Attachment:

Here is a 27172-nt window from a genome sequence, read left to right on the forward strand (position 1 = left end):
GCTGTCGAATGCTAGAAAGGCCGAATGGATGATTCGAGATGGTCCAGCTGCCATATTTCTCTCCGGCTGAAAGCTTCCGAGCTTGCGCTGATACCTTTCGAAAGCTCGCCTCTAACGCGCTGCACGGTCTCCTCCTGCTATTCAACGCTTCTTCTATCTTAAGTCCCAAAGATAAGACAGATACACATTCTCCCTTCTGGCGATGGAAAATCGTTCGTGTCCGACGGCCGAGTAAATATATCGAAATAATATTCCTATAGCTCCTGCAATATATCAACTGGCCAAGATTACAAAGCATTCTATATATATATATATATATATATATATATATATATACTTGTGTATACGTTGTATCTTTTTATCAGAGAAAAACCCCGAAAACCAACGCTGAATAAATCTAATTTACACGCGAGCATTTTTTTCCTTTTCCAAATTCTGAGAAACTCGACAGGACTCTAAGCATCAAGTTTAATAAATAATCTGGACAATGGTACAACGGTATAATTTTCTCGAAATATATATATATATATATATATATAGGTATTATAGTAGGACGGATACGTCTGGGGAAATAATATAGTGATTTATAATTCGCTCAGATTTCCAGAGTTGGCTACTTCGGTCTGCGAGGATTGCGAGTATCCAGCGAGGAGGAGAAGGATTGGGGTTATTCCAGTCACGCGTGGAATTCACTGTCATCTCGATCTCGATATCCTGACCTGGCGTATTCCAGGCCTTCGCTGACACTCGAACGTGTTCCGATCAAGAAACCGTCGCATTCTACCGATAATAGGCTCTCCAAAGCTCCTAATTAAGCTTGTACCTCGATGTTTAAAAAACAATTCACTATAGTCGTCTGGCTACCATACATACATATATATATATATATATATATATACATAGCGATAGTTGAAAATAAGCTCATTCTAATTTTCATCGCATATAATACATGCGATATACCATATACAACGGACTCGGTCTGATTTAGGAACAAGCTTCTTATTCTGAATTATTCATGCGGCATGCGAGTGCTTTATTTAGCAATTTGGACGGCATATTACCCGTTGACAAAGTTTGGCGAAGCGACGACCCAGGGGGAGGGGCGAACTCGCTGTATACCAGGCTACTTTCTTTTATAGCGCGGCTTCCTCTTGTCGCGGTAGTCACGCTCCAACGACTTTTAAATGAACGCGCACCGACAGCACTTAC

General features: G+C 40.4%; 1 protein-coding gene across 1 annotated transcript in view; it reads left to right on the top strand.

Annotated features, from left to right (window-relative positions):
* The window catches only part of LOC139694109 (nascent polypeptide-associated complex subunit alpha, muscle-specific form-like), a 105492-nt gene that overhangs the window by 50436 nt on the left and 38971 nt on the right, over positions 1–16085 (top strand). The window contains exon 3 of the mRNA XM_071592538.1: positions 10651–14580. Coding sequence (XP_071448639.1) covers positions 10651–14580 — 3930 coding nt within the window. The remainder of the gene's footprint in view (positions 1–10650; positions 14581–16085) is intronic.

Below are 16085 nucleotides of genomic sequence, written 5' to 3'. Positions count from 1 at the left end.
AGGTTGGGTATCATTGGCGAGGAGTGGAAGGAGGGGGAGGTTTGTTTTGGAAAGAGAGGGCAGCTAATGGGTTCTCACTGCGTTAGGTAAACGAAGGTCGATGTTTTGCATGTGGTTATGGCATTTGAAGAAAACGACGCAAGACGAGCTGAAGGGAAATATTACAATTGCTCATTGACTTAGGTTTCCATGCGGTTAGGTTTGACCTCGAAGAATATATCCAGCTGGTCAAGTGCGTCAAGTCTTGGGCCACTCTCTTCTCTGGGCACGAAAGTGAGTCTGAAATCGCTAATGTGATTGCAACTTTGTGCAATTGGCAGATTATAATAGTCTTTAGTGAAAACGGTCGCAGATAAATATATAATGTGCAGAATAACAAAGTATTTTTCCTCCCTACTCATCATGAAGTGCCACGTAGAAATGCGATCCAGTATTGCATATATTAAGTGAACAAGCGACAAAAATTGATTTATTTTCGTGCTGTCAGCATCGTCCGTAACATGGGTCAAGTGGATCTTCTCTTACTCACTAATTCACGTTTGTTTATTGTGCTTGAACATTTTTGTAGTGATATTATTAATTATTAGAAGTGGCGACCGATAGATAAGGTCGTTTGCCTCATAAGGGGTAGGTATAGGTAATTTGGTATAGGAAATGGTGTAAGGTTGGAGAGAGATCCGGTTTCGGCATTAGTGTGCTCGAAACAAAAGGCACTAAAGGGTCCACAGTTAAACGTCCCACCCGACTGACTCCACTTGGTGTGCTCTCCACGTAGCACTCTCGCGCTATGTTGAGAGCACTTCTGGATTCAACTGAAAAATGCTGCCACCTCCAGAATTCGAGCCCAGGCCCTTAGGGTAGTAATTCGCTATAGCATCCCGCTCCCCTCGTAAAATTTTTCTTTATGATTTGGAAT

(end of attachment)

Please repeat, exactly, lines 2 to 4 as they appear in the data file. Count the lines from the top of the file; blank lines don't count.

GCTGTCGAATGCTAGAAAGGCCGAATGGATGATTCGAGATGGTCCAGCTGCCATATTTCTCTCCGGCTGAAAGCTTCCGAGCTTGCGCTGATACCTTTCGAAAGCTCGCCTCTAACGCGCTGCACGGTCTCCTCCTGCTATTCAACGCTTCTTCTATCTTAAGTCCCAAAGATAAGACAGATACACATTCTCCCTTCTGGCGATGGAAAATCGTTCGTGTCCGACGGCCGAGTAAATATATCGAAATAATATTCCTATAGCTCCTGCAATATATCAACTGGCCAAGATTACAAAGCATTCTATATATATATATATATATATATATATATATATATACTTGTGTATACGTTGTATCTTTTTATCAGAGAAAAACCCCGAAAACCAACGCTGAATAAATCTAATTTACACGCGAGCATTTTTTTCCTTTTCCAAATTCTGAGAAACTCGACAGGACTCTAAGCATCAAGTTTAATAAATAATCTGGACAATGGTACAACGGTATAATTTTCTCGAAATATATATATATATATATATATATAGGTATTATAGTAGGACGGATACGTCTGGGGAAATAATATAGTGATTTATAATTCGCTCAGATTTCCAGAGTTGGCTACTTCGGTCTGCGAGGATTGCGAGTATCCAGCGAGGAGGAGAAGGATTGGGGTTATTCCAGTCACGCGTGGAATTCACTGTCATCTCGATCTCGATATCCTGACCTGGCGTATTCCAGGCCTTCGCTGACACTCGAACGTGTTCCGATCAAGAAACCGTCGCATTCTACCGATAATAGGCTCTCCAAAGCTCCTAATTAAGCTTGTACCTCGATGTTTAAAAAACAATTCACTATAGTCGTCTGGCTACCATACATACATATATATATATATATATATATATACATAGCGATAGTTGAAAATAAGCTCATTCTAATTTTCATCGCATATAATACATGCGATATACCATATACAACGGACTCGGTCTGATTTAGGAACAAGCTTCTTATTCTGAATTATTCATGCGGCATGCGAGTGCTTTATTTAGCAATTTGGACGGCATATTACCCGTTGACAAAGTTTGGCGAAGCGACGACCCAGGGGGAGGGGCGAACTCGCTGTATACCAGGCTACTTTCTTTTATAGCGCGGCTTCCTCTTGTCGCGGTAGTCACGCTCCAACGACTTTTAAATGAACGCGCACCGACAGCACTTAC

General features: G+C 40.4%; 1 protein-coding gene across 1 annotated transcript in view; it reads left to right on the top strand.

Annotated features, from left to right (window-relative positions):